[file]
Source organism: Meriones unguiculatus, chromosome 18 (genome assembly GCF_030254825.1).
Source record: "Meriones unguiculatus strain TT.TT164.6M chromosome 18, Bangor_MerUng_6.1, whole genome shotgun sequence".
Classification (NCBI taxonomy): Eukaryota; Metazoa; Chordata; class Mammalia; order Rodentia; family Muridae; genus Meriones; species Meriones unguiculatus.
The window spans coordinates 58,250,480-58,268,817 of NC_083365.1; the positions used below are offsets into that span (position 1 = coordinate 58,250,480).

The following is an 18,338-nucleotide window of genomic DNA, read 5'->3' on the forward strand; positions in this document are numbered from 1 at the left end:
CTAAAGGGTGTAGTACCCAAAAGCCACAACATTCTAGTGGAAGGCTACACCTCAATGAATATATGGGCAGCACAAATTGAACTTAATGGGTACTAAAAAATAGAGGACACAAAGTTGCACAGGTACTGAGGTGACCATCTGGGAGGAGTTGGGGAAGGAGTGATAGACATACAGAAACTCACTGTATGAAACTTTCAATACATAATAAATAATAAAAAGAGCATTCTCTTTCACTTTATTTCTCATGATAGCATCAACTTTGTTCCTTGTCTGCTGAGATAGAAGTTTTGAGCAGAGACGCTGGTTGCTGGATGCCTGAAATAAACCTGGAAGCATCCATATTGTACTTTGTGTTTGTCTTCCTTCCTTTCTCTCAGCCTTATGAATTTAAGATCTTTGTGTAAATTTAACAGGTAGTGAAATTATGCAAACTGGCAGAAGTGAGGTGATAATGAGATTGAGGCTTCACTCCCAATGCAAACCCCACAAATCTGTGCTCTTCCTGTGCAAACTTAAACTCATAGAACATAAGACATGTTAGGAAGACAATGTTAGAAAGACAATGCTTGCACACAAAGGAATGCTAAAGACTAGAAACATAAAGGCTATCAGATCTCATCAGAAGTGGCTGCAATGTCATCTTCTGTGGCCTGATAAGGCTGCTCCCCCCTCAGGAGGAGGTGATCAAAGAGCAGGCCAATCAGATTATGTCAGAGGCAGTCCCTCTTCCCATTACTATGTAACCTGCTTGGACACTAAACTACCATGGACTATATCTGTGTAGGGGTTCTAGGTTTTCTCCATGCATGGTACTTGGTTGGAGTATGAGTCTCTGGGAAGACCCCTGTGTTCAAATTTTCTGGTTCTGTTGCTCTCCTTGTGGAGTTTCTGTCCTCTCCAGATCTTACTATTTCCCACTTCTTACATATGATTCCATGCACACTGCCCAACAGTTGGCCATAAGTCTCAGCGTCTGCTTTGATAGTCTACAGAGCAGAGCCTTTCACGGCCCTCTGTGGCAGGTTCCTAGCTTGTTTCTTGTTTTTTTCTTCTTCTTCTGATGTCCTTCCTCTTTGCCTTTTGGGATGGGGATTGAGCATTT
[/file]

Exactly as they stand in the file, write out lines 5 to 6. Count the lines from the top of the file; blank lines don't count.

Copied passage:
The following is an 18,338-nucleotide window of genomic DNA, read 5'->3' on the forward strand; positions in this document are numbered from 1 at the left end:
CTAAAGGGTGTAGTACCCAAAAGCCACAACATTCTAGTGGAAGGCTACACCTCAATGAATATATGGGCAGCACAAATTGAACTTAATGGGTACTAAAAAATAGAGGACACAAAGTTGCACAGGTACTGAGGTGACCATCTGGGAGGAGTTGGGGAAGGAGTGATAGACATACAGAAACTCACTGTATGAAACTTTCAATACATAATAAATAATAAAAAGAGCATTCTCTTTCACTTTATTTCTCATGATAGCATCAACTTTGTTCCTTGTCTGCTGAGATAGAAGTTTTGAGCAGAGACGCTGGTTGCTGGATGCCTGAAATAAACCTGGAAGCATCCATATTGTACTTTGTGTTTGTCTTCCTTCCTTTCTCTCAGCCTTATGAATTTAAGATCTTTGTGTAAATTTAACAGGTAGTGAAATTATGCAAACTGGCAGAAGTGAGGTGATAATGAGATTGAGGCTTCACTCCCAATGCAAACCCCACAAATCTGTGCTCTTCCTGTGCAAACTTAAACTCATAGAACATAAGACATGTTAGGAAGACAATGTTAGAAAGACAATGCTTGCACACAAAGGAATGCTAAAGACTAGAAACATAAAGGCTATCAGATCTCATCAGAAGTGGCTGCAATGTCATCTTCTGTGGCCTGATAAGGCTGCTCCCCCCTCAGGAGGAGGTGATCAAAGAGCAGGCCAATCAGATTATGTCAGAGGCAGTCCCTCTTCCCATTACTATGTAACCTGCTTGGACACTAAACTACCATGGACTATATCTGTGTAGGGGTTCTAGGTTTTCTCCATGCATGGTACTTGGTTGGAGTATGAGTCTCTGGGAAGACCCCTGTGTTCAAATTTTCTGGTTCTGTTGCTCTCCTTGTGGAGTTTCTGTCCTCTCCAGATCTTACTATTTCCCACTTCTTACATATGATTCCATGCACACTGCCCAACAGTTGGCCATAAGTCTCAGCGTCTGCTTTGATAGTCTACAGAGCAGAGCCTTTCACGGCCCTCTGTGGCAGGTTCCTAGCTTGTTTCTTGTTTTTTTCTTCTTCTTCTGATGTCCTTCCTCTTTGCCTTTTGGGATGGGGATTGAGCATTT